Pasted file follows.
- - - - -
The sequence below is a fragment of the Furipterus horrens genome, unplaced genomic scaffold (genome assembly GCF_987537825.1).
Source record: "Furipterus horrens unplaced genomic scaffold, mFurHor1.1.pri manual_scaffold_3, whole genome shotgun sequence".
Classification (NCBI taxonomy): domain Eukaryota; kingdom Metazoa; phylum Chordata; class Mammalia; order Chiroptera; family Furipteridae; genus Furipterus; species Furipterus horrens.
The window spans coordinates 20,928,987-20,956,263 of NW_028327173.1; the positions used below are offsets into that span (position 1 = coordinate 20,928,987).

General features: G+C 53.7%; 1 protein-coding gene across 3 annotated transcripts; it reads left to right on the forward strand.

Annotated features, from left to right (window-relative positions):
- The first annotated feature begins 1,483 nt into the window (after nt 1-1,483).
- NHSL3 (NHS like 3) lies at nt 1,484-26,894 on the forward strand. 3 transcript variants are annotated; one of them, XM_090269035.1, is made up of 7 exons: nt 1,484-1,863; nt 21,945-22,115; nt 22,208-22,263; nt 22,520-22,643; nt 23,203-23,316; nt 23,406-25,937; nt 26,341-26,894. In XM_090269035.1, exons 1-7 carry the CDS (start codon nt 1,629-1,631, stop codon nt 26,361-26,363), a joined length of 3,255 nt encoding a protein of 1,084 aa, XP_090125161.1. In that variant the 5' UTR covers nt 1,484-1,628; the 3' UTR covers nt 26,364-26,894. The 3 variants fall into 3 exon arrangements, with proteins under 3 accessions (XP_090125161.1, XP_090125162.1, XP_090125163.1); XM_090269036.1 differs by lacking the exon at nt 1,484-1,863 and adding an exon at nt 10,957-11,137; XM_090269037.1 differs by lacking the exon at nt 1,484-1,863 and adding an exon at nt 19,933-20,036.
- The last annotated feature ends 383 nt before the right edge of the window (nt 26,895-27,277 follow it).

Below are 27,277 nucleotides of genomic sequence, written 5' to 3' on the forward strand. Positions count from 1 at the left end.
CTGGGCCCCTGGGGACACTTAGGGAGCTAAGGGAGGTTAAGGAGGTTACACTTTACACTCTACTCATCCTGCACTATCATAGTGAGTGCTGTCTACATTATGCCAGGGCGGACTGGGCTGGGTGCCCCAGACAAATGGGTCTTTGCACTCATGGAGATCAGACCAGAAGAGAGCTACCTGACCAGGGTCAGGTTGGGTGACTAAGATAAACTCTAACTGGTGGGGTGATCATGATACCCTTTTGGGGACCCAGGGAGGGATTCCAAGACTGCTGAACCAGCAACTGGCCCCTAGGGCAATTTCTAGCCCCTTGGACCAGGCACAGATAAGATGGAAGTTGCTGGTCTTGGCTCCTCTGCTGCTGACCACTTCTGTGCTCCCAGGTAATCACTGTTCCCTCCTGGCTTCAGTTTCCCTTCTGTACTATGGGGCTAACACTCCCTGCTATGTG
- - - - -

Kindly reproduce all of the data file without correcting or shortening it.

The sequence below is a fragment of the Furipterus horrens genome, unplaced genomic scaffold (genome assembly GCF_987537825.1).
Source record: "Furipterus horrens unplaced genomic scaffold, mFurHor1.1.pri manual_scaffold_3, whole genome shotgun sequence".
Classification (NCBI taxonomy): domain Eukaryota; kingdom Metazoa; phylum Chordata; class Mammalia; order Chiroptera; family Furipteridae; genus Furipterus; species Furipterus horrens.
The window spans coordinates 20,928,987-20,956,263 of NW_028327173.1; the positions used below are offsets into that span (position 1 = coordinate 20,928,987).

General features: G+C 53.7%; 1 protein-coding gene across 3 annotated transcripts; it reads left to right on the forward strand.

Annotated features, from left to right (window-relative positions):
- The first annotated feature begins 1,483 nt into the window (after nt 1-1,483).
- NHSL3 (NHS like 3) lies at nt 1,484-26,894 on the forward strand. 3 transcript variants are annotated; one of them, XM_090269035.1, is made up of 7 exons: nt 1,484-1,863; nt 21,945-22,115; nt 22,208-22,263; nt 22,520-22,643; nt 23,203-23,316; nt 23,406-25,937; nt 26,341-26,894. In XM_090269035.1, exons 1-7 carry the CDS (start codon nt 1,629-1,631, stop codon nt 26,361-26,363), a joined length of 3,255 nt encoding a protein of 1,084 aa, XP_090125161.1. In that variant the 5' UTR covers nt 1,484-1,628; the 3' UTR covers nt 26,364-26,894. The 3 variants fall into 3 exon arrangements, with proteins under 3 accessions (XP_090125161.1, XP_090125162.1, XP_090125163.1); XM_090269036.1 differs by lacking the exon at nt 1,484-1,863 and adding an exon at nt 10,957-11,137; XM_090269037.1 differs by lacking the exon at nt 1,484-1,863 and adding an exon at nt 19,933-20,036.
- The last annotated feature ends 383 nt before the right edge of the window (nt 26,895-27,277 follow it).

Below are 27,277 nucleotides of genomic sequence, written 5' to 3' on the forward strand. Positions count from 1 at the left end.
CTGGGCCCCTGGGGACACTTAGGGAGCTAAGGGAGGTTAAGGAGGTTACACTTTACACTCTACTCATCCTGCACTATCATAGTGAGTGCTGTCTACATTATGCCAGGGCGGACTGGGCTGGGTGCCCCAGACAAATGGGTCTTTGCACTCATGGAGATCAGACCAGAAGAGAGCTACCTGACCAGGGTCAGGTTGGGTGACTAAGATAAACTCTAACTGGTGGGGTGATCATGATACCCTTTTGGGGACCCAGGGAGGGATTCCAAGACTGCTGAACCAGCAACTGGCCCCTAGGGCAATTTCTAGCCCCTTGGACCAGGCACAGATAAGATGGAAGTTGCTGGTCTTGGCTCCTCTGCTGCTGACCACTTCTGTGCTCCCAGGTAATCACTGTTCCCTCCTGGCTTCAGTTTCCCTTCTGTACTATGGGGCTAACACTCCCTGCTATGTG